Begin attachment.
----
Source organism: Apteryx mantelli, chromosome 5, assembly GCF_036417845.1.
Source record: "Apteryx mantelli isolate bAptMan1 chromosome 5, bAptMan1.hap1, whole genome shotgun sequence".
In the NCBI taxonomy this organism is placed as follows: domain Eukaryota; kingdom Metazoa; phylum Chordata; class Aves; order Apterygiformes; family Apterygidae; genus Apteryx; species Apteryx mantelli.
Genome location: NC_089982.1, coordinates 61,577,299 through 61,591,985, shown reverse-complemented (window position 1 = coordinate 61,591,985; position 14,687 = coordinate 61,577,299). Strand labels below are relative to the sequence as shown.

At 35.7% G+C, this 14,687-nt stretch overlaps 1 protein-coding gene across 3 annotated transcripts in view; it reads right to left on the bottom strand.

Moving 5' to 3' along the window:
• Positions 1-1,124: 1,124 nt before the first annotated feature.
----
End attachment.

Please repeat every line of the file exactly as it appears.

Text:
Source organism: Apteryx mantelli, chromosome 5, assembly GCF_036417845.1.
Source record: "Apteryx mantelli isolate bAptMan1 chromosome 5, bAptMan1.hap1, whole genome shotgun sequence".
In the NCBI taxonomy this organism is placed as follows: domain Eukaryota; kingdom Metazoa; phylum Chordata; class Aves; order Apterygiformes; family Apterygidae; genus Apteryx; species Apteryx mantelli.
Genome location: NC_089982.1, coordinates 61,577,299 through 61,591,985, shown reverse-complemented (window position 1 = coordinate 61,591,985; position 14,687 = coordinate 61,577,299). Strand labels below are relative to the sequence as shown.

At 35.7% G+C, this 14,687-nt stretch overlaps 1 protein-coding gene across 3 annotated transcripts in view; it reads right to left on the bottom strand.

Moving 5' to 3' along the window:
• Positions 1-1,124: 1,124 nt before the first annotated feature.